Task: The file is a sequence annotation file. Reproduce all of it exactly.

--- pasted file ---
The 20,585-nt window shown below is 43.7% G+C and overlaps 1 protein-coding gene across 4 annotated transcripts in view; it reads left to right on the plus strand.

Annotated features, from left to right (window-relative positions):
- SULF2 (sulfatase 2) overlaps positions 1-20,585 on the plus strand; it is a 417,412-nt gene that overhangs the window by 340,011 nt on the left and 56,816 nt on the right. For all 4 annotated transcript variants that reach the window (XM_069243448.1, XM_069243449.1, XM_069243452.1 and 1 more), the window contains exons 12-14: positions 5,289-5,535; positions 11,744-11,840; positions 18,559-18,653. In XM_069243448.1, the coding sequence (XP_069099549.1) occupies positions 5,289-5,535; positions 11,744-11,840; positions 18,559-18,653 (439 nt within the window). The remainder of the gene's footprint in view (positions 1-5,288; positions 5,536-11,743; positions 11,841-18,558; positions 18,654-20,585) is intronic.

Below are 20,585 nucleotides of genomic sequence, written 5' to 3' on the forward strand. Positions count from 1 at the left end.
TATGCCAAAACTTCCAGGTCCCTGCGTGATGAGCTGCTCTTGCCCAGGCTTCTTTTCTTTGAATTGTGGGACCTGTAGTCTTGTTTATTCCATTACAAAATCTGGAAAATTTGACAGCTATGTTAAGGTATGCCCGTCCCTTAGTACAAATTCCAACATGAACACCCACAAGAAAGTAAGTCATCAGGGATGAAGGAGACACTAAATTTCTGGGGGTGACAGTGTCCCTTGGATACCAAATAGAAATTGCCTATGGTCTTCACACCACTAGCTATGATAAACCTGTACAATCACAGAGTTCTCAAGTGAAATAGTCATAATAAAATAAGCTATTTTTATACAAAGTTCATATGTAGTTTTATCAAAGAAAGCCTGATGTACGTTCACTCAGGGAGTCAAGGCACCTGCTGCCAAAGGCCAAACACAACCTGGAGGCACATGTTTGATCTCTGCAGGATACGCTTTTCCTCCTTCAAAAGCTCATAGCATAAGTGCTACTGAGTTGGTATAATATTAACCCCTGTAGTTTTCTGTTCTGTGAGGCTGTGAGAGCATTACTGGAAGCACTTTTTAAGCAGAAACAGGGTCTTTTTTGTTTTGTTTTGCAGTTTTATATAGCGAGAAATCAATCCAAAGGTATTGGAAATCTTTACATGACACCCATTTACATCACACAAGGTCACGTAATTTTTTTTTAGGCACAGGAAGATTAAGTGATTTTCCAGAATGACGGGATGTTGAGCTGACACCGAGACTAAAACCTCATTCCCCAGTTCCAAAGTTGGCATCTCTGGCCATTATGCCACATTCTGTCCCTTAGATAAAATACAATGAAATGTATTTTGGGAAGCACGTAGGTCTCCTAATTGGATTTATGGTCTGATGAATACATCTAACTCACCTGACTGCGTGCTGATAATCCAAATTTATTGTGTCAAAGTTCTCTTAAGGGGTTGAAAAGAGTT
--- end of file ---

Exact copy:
The 20,585-nt window shown below is 43.7% G+C and overlaps 1 protein-coding gene across 4 annotated transcripts in view; it reads left to right on the plus strand.

Annotated features, from left to right (window-relative positions):
- SULF2 (sulfatase 2) overlaps positions 1-20,585 on the plus strand; it is a 417,412-nt gene that overhangs the window by 340,011 nt on the left and 56,816 nt on the right. For all 4 annotated transcript variants that reach the window (XM_069243448.1, XM_069243449.1, XM_069243452.1 and 1 more), the window contains exons 12-14: positions 5,289-5,535; positions 11,744-11,840; positions 18,559-18,653. In XM_069243448.1, the coding sequence (XP_069099549.1) occupies positions 5,289-5,535; positions 11,744-11,840; positions 18,559-18,653 (439 nt within the window). The remainder of the gene's footprint in view (positions 1-5,288; positions 5,536-11,743; positions 11,841-18,558; positions 18,654-20,585) is intronic.

Below are 20,585 nucleotides of genomic sequence, written 5' to 3' on the forward strand. Positions count from 1 at the left end.
TATGCCAAAACTTCCAGGTCCCTGCGTGATGAGCTGCTCTTGCCCAGGCTTCTTTTCTTTGAATTGTGGGACCTGTAGTCTTGTTTATTCCATTACAAAATCTGGAAAATTTGACAGCTATGTTAAGGTATGCCCGTCCCTTAGTACAAATTCCAACATGAACACCCACAAGAAAGTAAGTCATCAGGGATGAAGGAGACACTAAATTTCTGGGGGTGACAGTGTCCCTTGGATACCAAATAGAAATTGCCTATGGTCTTCACACCACTAGCTATGATAAACCTGTACAATCACAGAGTTCTCAAGTGAAATAGTCATAATAAAATAAGCTATTTTTATACAAAGTTCATATGTAGTTTTATCAAAGAAAGCCTGATGTACGTTCACTCAGGGAGTCAAGGCACCTGCTGCCAAAGGCCAAACACAACCTGGAGGCACATGTTTGATCTCTGCAGGATACGCTTTTCCTCCTTCAAAAGCTCATAGCATAAGTGCTACTGAGTTGGTATAATATTAACCCCTGTAGTTTTCTGTTCTGTGAGGCTGTGAGAGCATTACTGGAAGCACTTTTTAAGCAGAAACAGGGTCTTTTTTGTTTTGTTTTGCAGTTTTATATAGCGAGAAATCAATCCAAAGGTATTGGAAATCTTTACATGACACCCATTTACATCACACAAGGTCACGTAATTTTTTTTTAGGCACAGGAAGATTAAGTGATTTTCCAGAATGACGGGATGTTGAGCTGACACCGAGACTAAAACCTCATTCCCCAGTTCCAAAGTTGGCATCTCTGGCCATTATGCCACATTCTGTCCCTTAGATAAAATACAATGAAATGTATTTTGGGAAGCACGTAGGTCTCCTAATTGGATTTATGGTCTGATGAATACATCTAACTCACCTGACTGCGTGCTGATAATCCAAATTTATTGTGTCAAAGTTCTCTTAAGGGGTTGAAAAGAGTT